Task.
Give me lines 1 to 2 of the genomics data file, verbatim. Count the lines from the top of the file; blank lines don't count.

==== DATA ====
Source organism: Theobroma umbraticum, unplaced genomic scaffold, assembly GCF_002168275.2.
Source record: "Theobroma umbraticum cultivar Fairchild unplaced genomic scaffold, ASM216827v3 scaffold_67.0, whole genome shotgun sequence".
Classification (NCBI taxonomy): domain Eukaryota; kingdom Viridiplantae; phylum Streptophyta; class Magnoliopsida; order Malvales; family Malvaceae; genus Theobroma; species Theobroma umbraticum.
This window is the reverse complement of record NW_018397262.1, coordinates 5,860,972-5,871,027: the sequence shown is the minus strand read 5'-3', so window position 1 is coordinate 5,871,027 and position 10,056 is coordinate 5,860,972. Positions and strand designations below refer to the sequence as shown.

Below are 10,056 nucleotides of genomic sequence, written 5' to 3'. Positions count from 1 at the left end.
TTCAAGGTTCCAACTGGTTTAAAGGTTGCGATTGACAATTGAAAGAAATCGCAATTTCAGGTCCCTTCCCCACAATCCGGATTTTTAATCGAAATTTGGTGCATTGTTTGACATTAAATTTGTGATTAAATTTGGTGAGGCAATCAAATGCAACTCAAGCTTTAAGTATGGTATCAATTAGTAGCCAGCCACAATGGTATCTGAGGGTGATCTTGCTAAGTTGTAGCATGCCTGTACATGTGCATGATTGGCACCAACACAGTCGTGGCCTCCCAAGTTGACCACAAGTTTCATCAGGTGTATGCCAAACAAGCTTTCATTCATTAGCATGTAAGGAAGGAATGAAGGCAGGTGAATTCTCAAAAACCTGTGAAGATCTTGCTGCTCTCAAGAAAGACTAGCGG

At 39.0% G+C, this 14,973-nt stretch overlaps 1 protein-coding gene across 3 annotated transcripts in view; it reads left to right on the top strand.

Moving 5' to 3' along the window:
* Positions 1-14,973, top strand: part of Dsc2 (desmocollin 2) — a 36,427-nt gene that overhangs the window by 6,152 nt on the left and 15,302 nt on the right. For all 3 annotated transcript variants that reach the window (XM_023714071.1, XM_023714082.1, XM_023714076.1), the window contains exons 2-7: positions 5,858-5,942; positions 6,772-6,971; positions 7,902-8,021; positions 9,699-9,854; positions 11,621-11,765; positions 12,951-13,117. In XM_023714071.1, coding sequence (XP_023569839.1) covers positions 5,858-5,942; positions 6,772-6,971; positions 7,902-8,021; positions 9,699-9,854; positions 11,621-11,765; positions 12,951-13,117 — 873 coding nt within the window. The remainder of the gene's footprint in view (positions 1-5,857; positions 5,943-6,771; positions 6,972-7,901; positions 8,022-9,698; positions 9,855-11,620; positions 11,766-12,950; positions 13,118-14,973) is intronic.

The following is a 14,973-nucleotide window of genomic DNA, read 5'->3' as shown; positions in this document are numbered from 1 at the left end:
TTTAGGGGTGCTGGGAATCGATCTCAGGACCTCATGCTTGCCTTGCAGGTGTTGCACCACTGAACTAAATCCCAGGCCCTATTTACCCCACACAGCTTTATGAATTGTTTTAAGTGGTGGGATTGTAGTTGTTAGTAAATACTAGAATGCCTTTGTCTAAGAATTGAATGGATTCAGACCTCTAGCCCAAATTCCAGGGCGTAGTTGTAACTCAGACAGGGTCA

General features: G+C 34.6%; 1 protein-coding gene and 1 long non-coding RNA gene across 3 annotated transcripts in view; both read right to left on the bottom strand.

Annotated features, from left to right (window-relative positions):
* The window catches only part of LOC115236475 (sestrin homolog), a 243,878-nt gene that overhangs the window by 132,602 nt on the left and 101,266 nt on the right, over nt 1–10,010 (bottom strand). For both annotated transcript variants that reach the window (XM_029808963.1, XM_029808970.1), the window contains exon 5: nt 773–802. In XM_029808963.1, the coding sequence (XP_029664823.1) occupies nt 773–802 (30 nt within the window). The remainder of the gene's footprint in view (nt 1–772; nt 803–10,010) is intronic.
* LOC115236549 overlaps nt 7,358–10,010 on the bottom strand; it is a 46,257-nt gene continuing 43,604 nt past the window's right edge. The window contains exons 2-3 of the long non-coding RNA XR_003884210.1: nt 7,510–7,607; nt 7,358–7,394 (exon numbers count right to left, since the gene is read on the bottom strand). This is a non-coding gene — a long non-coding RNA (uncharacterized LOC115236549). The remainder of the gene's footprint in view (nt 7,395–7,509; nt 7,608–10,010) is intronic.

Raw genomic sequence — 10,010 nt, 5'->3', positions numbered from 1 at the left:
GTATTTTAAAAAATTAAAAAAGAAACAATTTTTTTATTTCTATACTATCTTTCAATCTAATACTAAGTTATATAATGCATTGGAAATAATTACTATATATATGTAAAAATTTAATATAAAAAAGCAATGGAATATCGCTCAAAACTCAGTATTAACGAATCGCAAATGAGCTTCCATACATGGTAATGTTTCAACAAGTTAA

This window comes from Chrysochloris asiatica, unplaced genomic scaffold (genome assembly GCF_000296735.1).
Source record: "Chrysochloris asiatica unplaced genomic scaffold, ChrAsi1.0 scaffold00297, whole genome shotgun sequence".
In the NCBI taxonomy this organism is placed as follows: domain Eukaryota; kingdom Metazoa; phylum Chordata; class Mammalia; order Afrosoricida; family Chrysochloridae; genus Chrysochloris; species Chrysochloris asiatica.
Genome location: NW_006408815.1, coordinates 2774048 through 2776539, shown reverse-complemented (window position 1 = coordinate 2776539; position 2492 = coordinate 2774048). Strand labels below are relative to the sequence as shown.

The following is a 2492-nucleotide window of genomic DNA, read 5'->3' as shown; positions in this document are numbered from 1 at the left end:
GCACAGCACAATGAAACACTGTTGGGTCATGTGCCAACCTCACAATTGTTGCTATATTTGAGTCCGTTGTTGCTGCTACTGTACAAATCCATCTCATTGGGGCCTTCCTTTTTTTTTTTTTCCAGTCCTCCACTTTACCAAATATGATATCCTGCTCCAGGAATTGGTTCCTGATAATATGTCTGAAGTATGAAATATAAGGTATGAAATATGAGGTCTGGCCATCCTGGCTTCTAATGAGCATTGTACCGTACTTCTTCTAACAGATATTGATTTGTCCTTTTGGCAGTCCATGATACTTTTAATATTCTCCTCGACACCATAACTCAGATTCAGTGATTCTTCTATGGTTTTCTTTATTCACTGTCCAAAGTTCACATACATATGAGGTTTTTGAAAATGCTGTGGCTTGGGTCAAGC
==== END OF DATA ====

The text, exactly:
Source organism: Theobroma umbraticum, unplaced genomic scaffold, assembly GCF_002168275.2.
Source record: "Theobroma umbraticum cultivar Fairchild unplaced genomic scaffold, ASM216827v3 scaffold_67.0, whole genome shotgun sequence".